Wish they would keep the nigger soldiers out of our USO houses. I hear the boys are not going to stand for being pushed around much longer. I know they can’t push me around and get away with it. — Soldier, San Francisco
The federal government is going to try to use Negroes in the Army to subdue the South and impose a second reconstruction on us. — Alabama
A friend of mine called me today and said a mob of Negroes in Suffolk have bought up all the icepicks in preparation for race riots. — Virginia
Violence is inevitable if the government insists on stationing Negro troops down here. — Tennessee
A union official says the Negro program for advancement in Detroit includes placement of a Negro family in every white block. — Michigan
This administration (Roosevelt’s) is overloaded with crackpots. They’ve got too many Jews down there. — Business conversation, Pittsburgh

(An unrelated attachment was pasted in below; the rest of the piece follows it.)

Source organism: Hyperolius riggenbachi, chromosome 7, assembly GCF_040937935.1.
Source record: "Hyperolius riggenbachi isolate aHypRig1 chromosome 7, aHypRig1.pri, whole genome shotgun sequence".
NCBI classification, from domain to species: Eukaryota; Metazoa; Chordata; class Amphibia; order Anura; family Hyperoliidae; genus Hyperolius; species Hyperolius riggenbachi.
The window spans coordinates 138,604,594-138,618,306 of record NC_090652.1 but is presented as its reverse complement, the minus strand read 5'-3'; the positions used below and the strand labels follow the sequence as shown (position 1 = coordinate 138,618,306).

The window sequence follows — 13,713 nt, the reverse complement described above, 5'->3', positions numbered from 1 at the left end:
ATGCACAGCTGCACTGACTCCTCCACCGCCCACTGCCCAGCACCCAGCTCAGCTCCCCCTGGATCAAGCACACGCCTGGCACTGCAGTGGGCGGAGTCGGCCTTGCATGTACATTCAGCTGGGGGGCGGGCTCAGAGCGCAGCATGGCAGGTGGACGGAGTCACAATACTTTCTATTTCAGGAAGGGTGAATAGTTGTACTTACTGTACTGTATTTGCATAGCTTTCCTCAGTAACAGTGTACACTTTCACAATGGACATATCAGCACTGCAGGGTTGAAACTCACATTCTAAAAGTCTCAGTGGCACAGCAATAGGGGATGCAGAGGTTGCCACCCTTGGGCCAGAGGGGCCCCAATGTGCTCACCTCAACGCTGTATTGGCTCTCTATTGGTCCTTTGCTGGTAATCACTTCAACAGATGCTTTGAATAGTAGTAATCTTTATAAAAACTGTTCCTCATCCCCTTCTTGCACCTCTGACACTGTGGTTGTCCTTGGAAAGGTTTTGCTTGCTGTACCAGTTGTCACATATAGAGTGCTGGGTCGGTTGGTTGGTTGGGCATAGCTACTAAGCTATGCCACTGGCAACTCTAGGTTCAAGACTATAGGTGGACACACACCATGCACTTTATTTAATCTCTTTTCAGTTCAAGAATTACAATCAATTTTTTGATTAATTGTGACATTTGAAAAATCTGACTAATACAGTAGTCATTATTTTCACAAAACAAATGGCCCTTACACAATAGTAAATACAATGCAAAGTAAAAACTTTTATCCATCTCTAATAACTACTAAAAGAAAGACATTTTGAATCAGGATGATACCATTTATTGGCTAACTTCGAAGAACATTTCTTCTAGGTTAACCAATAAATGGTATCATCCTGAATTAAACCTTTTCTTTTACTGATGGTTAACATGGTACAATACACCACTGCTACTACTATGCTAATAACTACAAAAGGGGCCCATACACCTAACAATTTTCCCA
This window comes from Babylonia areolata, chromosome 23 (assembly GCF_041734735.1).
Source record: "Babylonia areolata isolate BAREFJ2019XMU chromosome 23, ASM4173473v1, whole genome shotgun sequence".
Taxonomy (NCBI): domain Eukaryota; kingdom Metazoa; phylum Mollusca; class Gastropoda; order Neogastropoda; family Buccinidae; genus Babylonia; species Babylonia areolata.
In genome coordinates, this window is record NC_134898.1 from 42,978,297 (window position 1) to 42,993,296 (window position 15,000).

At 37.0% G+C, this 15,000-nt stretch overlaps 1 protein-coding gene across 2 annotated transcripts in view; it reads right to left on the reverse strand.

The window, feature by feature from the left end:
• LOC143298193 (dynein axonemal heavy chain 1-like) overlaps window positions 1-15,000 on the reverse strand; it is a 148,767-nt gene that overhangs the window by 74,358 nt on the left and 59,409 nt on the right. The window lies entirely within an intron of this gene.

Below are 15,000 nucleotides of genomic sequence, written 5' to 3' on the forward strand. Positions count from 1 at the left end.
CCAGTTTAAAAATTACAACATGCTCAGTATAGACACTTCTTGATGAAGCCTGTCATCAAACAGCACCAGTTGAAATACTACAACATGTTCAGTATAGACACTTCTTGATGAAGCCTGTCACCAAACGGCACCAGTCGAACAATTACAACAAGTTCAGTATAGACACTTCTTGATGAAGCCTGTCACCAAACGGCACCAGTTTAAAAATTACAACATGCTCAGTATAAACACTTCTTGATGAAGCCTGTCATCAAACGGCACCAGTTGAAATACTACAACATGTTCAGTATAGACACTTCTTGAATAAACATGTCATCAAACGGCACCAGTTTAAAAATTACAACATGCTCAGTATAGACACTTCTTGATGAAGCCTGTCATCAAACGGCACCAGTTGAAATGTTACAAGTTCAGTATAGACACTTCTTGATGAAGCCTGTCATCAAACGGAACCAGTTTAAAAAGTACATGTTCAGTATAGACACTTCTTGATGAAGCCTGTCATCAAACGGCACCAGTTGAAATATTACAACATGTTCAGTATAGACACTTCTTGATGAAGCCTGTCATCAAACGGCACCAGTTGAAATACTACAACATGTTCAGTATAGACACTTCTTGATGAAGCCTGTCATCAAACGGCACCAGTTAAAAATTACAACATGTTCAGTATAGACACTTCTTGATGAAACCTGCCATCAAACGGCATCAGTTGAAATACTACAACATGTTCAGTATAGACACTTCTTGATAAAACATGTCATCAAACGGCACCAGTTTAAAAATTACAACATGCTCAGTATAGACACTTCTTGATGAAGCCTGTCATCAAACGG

I talked with a captain at the Army induction station and he said that there was a definite feeling among many people that we were fighting a Jew war and that the Jews were using all their influence possible to get into units of the Army other than combat units. — Virginia
I haven’t seen any Jewish volunteers in the Army or being drafted.
The Jews have caused this war. If it wasn’t for them there wouldn’t be a war. They are running the country. — Minnesota
Girls at USO Centers are primarily Jewish and soldiers stay away as they don’t want to dance with them. — Illinois.
Most of the material I saw was dated 1942. I don’t know if the Rumor Project was terminated; if the files for subsequent years are elsewhere; or if the Federal government decided that trying to refute rumors through information and educational campaigns was of limited utility and would rely on its propaganda campaign as well as commercially produced movies and radio programs to inspire faith in the war effort and boost moral.